Aluminum/iodine pentoxide (Al/I2O5) composites are currently receiving much attention for their capabilities as potential anthrax combatants. Their high halogen gas release, coupled with high temperature evolution from combustion, renders them effective in bacterial deactivation. Despite extensive research on the energetic capacities of these compounds, limited information is currently available in relation to their potential environmental (non-target) effects. We evaluated the effects of Al/I2O5 on aquatic (Daphnia magna) and terrestrial (Eisenia fetida, Acheta domesticus) invertebrates, as well as alfalfa (Medicago sativa) seed germination. Polytetrafluoroethylene (PTFE, or DuPont Teflon® MP1150) was examined concurrently to assess whether observations were general to halogen, or element specific. Our observations were based on mortality and reproduction (hatchability) for the terrestrial and aquatic assays. In all Al/I2O5 assays, mortality was concentration dependent, ranging from 0% mortality in the control samples to partial and complete mortality in the contaminated cases. The PTFE assays showed no mortality at all contaminant concentrations. At a maximum Al/I2O5 contaminant concentration of 1000 μg/g (ppm), 100% mortality was observed in cricket assay conducted in sand within 72 h exposure and earthworm assay conducted in soil within 4 days exposure. In the aquatic assay, a water concentration of 200 μg/mL (ppm) caused 100% mortality to D. magna in less than 12 h. The effect of aluminum/iodine pentoxide on earthworm cocoon hatching success was also determined. At soil concentrations ≤ 400 μg/g, hatching success for earthworm cocoons was equivalent to control (un-contaminated) soil; above this concentration, hatching success was reduced by a factor of 2. Alfalfa germination tests were performed at a single contaminant concentration of 1000 μg/g. This soil concentration was completely inhibitory to seed germination.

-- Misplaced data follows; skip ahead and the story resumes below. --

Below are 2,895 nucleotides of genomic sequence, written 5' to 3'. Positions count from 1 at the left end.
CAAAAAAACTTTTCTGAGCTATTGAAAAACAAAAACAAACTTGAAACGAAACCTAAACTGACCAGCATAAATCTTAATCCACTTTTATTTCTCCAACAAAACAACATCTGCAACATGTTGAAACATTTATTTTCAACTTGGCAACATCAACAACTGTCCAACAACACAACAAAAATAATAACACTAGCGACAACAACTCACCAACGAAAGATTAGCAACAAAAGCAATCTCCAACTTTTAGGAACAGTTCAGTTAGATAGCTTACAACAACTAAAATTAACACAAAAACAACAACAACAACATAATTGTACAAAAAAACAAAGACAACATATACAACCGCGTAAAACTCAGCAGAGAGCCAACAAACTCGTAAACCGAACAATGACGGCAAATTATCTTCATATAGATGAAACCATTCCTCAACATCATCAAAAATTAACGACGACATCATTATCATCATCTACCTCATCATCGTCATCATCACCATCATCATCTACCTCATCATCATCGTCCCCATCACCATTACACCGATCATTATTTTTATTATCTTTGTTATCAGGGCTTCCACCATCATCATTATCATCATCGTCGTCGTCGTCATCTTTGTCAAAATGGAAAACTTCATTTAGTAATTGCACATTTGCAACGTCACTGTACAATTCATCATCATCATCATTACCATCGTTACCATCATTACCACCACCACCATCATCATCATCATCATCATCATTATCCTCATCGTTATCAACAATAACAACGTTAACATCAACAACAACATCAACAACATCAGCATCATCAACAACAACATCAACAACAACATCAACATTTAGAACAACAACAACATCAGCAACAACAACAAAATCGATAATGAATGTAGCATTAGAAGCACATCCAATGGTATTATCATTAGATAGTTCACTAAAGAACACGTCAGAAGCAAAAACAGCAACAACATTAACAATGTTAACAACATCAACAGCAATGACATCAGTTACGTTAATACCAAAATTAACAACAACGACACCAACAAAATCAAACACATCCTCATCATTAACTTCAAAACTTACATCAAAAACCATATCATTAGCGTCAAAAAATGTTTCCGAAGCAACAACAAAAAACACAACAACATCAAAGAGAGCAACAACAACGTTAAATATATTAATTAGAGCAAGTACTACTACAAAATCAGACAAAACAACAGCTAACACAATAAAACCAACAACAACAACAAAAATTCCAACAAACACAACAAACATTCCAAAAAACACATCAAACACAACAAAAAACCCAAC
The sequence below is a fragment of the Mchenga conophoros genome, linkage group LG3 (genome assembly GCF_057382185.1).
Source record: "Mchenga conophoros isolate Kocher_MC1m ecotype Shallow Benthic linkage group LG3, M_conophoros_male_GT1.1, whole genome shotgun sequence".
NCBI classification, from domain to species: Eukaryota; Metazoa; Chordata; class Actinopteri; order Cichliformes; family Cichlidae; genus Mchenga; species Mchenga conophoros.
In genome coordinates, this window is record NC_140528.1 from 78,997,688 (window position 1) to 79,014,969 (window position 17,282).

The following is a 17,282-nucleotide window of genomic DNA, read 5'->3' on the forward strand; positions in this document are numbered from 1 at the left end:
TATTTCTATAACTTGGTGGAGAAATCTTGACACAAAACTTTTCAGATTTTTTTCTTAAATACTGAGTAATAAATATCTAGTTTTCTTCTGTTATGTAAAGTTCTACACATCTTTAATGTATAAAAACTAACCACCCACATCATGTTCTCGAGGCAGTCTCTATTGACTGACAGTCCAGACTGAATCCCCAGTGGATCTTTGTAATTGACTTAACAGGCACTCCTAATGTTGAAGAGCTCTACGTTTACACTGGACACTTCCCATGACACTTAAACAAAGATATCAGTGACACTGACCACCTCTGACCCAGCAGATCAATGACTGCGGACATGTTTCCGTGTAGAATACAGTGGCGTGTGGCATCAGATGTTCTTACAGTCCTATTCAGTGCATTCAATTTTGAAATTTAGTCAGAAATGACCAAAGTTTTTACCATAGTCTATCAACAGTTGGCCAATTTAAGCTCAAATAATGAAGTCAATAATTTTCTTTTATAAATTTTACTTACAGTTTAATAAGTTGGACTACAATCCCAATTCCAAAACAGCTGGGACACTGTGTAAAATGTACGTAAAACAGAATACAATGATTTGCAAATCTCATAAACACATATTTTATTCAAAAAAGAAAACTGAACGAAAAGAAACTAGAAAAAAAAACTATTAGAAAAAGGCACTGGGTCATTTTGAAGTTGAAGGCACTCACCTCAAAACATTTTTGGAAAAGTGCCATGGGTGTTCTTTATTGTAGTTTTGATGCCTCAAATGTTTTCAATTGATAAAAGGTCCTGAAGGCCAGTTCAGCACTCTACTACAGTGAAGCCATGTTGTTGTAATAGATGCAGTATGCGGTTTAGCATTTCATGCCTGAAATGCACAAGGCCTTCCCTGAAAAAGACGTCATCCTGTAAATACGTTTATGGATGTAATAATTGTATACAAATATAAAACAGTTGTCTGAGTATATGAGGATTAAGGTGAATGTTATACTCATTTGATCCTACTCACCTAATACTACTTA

- Aluminum/iodine pentoxide
- Aquatic/terrestrial invertebrates